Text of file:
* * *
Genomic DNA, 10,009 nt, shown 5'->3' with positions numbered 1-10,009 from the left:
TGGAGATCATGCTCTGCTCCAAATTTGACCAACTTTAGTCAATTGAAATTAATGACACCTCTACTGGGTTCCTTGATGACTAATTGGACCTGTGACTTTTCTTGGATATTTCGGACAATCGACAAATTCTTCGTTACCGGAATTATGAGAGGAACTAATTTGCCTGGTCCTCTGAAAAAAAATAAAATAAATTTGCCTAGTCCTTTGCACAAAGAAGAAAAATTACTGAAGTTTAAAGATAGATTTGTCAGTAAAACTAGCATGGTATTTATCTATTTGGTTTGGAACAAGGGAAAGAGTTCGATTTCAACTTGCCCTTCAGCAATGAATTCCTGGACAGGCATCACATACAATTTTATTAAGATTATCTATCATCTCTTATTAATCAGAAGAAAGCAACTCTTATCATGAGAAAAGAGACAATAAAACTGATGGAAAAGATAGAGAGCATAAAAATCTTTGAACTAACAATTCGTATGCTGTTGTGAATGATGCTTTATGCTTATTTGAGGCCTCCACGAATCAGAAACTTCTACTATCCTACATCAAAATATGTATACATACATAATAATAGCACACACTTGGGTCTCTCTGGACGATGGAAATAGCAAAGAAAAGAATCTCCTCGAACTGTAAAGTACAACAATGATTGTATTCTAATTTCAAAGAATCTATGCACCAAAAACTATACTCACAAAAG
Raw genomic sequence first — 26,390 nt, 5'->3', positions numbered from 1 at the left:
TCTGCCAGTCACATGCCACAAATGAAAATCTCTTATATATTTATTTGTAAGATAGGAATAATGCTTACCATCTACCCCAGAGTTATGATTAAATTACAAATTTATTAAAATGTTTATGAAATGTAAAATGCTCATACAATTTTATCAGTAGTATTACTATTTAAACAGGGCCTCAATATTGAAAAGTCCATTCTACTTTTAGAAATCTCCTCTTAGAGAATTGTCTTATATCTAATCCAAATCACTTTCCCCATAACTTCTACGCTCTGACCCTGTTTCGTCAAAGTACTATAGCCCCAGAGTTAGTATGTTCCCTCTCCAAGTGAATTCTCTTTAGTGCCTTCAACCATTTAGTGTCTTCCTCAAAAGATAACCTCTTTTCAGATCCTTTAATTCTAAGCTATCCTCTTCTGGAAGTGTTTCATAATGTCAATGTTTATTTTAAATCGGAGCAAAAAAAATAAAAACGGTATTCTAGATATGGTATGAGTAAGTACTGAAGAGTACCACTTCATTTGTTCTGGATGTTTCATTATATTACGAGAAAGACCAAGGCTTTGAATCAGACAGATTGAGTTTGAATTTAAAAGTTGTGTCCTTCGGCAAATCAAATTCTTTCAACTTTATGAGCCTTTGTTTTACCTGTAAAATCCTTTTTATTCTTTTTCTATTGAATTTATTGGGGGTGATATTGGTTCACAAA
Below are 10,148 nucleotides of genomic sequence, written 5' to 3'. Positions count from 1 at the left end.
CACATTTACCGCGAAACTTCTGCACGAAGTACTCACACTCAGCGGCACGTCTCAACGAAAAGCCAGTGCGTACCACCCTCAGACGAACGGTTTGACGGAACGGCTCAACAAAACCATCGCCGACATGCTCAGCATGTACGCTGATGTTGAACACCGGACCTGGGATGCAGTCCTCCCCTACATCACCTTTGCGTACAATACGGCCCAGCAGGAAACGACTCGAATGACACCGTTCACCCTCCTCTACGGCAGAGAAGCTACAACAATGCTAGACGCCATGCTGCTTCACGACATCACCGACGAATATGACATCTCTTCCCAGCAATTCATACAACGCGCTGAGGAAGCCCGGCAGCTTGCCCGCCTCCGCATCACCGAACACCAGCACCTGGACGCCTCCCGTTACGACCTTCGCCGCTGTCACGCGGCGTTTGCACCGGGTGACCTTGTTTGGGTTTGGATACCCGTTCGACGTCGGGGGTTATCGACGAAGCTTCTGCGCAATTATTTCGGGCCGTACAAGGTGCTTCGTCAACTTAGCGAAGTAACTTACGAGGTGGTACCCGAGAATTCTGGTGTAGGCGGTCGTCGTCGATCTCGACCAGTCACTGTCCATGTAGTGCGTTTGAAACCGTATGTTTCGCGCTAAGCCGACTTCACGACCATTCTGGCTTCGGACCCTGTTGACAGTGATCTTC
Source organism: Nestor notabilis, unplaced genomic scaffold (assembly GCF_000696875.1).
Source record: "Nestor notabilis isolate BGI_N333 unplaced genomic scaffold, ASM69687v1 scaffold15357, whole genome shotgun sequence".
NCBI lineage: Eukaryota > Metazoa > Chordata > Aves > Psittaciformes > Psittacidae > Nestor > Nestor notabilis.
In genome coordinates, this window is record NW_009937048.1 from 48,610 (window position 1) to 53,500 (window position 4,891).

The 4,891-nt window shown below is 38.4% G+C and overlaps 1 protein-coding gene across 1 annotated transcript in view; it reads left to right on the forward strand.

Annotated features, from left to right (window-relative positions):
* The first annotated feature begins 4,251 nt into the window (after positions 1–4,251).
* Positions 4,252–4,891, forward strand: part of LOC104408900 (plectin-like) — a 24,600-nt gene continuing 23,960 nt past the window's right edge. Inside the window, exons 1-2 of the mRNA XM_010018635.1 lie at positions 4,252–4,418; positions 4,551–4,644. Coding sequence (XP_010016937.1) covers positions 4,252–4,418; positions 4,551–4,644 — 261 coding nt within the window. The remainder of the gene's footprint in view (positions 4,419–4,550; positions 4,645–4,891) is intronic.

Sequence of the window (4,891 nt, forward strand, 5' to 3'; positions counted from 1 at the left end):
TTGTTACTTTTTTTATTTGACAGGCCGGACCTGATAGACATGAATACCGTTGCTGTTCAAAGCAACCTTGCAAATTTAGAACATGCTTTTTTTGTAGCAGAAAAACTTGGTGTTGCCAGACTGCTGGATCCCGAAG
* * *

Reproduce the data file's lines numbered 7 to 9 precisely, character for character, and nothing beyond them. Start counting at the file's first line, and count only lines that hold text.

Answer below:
Source organism: Nestor notabilis, unplaced genomic scaffold (assembly GCF_000696875.1).
Source record: "Nestor notabilis isolate BGI_N333 unplaced genomic scaffold, ASM69687v1 scaffold15357, whole genome shotgun sequence".
NCBI lineage: Eukaryota > Metazoa > Chordata > Aves > Psittaciformes > Psittacidae > Nestor > Nestor notabilis.